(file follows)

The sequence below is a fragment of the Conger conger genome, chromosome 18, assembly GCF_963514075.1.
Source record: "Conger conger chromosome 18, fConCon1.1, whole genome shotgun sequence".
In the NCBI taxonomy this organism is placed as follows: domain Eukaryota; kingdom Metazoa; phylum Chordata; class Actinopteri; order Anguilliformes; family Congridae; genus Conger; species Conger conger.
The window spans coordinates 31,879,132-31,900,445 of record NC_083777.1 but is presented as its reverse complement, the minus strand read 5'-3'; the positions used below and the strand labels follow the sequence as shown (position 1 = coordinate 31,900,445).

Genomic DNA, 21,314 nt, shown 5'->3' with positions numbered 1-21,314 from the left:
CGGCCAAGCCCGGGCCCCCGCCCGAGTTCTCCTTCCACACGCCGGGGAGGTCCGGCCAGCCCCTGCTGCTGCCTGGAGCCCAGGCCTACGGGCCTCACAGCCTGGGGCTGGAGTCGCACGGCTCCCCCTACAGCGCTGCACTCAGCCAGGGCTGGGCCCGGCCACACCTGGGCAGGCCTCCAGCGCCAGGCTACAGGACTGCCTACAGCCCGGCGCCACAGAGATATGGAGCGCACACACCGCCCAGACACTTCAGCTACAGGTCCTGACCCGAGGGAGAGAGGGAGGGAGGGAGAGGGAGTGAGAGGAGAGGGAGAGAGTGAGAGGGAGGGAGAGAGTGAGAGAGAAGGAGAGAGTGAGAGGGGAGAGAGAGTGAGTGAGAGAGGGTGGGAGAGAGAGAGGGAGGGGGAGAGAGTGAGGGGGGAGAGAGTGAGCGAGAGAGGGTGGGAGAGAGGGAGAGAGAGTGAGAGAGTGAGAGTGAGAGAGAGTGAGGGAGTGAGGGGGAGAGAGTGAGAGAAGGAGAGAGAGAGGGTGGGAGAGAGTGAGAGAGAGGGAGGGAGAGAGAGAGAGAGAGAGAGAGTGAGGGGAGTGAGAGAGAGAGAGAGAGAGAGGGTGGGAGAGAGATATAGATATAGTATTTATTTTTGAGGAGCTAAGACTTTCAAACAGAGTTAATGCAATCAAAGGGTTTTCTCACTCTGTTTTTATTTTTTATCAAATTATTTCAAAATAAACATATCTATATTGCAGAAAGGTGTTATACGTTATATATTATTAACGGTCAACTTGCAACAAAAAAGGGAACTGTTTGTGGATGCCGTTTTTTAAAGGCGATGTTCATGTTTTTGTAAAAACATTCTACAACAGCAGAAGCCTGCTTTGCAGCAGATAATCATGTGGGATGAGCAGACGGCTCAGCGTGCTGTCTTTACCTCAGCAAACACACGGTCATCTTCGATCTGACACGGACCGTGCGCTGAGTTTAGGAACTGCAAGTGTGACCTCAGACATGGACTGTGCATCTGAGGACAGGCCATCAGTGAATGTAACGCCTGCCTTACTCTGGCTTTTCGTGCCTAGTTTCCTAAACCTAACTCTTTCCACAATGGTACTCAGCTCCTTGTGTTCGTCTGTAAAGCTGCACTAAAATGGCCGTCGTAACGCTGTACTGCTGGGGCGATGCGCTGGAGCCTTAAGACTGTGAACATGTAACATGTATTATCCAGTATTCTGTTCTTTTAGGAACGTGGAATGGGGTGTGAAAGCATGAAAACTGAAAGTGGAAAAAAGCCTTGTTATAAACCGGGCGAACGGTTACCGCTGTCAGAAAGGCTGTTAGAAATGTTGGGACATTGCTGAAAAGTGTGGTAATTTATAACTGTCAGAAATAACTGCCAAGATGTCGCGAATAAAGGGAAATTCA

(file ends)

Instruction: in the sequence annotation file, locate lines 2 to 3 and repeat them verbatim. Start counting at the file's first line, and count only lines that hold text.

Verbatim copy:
Source record: "Conger conger chromosome 18, fConCon1.1, whole genome shotgun sequence".
In the NCBI taxonomy this organism is placed as follows: domain Eukaryota; kingdom Metazoa; phylum Chordata; class Actinopteri; order Anguilliformes; family Congridae; genus Conger; species Conger conger.